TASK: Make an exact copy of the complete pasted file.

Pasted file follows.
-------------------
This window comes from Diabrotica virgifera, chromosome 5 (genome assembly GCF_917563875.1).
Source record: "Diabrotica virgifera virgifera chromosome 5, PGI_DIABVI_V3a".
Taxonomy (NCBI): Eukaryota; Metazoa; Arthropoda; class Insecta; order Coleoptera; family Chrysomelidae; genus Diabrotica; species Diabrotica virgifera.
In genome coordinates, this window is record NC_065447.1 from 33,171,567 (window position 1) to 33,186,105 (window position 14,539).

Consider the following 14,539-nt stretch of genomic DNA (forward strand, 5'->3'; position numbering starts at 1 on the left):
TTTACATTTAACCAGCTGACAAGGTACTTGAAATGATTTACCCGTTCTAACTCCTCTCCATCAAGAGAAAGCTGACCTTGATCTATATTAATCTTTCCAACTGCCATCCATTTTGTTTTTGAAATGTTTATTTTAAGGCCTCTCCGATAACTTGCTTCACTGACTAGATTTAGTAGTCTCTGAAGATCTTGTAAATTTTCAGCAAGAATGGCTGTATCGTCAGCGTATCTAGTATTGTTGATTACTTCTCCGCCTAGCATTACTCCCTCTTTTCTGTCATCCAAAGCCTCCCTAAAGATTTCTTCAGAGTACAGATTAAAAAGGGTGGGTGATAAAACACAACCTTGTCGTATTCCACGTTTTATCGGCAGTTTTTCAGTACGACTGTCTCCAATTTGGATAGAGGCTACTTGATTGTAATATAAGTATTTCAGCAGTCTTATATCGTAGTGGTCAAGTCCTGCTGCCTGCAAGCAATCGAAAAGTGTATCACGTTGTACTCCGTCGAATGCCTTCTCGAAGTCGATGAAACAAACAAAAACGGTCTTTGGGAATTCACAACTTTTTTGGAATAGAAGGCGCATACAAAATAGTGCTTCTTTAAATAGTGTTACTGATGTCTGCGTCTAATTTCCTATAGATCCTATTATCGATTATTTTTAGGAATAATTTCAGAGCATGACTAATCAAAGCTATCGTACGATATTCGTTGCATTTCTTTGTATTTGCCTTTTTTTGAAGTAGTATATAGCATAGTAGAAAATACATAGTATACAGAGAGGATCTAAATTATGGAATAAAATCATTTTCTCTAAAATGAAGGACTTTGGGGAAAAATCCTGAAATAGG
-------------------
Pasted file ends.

This window comes from Diabrotica virgifera, chromosome 5 (genome assembly GCF_917563875.1).
Source record: "Diabrotica virgifera virgifera chromosome 5, PGI_DIABVI_V3a".
Taxonomy (NCBI): Eukaryota; Metazoa; Arthropoda; class Insecta; order Coleoptera; family Chrysomelidae; genus Diabrotica; species Diabrotica virgifera.
In genome coordinates, this window is record NC_065447.1 from 33,171,567 (window position 1) to 33,186,105 (window position 14,539).

Consider the following 14,539-nt stretch of genomic DNA (forward strand, 5'->3'; position numbering starts at 1 on the left):
TTTACATTTAACCAGCTGACAAGGTACTTGAAATGATTTACCCGTTCTAACTCCTCTCCATCAAGAGAAAGCTGACCTTGATCTATATTAATCTTTCCAACTGCCATCCATTTTGTTTTTGAAATGTTTATTTTAAGGCCTCTCCGATAACTTGCTTCACTGACTAGATTTAGTAGTCTCTGAAGATCTTGTAAATTTTCAGCAAGAATGGCTGTATCGTCAGCGTATCTAGTATTGTTGATTACTTCTCCGCCTAGCATTACTCCCTCTTTTCTGTCATCCAAAGCCTCCCTAAAGATTTCTTCAGAGTACAGATTAAAAAGGGTGGGTGATAAAACACAACCTTGTCGTATTCCACGTTTTATCGGCAGTTTTTCAGTACGACTGTCTCCAATTTGGATAGAGGCTACTTGATTGTAATATAAGTATTTCAGCAGTCTTATATCGTAGTGGTCAAGTCCTGCTGCCTGCAAGCAATCGAAAAGTGTATCACGTTGTACTCCGTCGAATGCCTTCTCGAAGTCGATGAAACAAACAAAAACGGTCTTTGGGAATTCACAACTTTTTTGGAATAGAAGGCGCATACAAAATAGTGCTTCTTTAAATAGTGTTACTGATGTCTGCGTCTAATTTCCTATAGATCCTATTATCGATTATTTTTAGGAATAATTTCAGAGCATGACTAATCAAAGCTATCGTACGATATTCGTTGCATTTCTTTGTATTTGCCTTTTTTTGAAGTAGTATATAGCATAGTAGAAAATACATAGTATACAGAGAGGATCTAAATTATGGAATAAAATCATTTTCTCTAAAATGAAGGACTTTGGGGAAAAATCCTGAAATAGG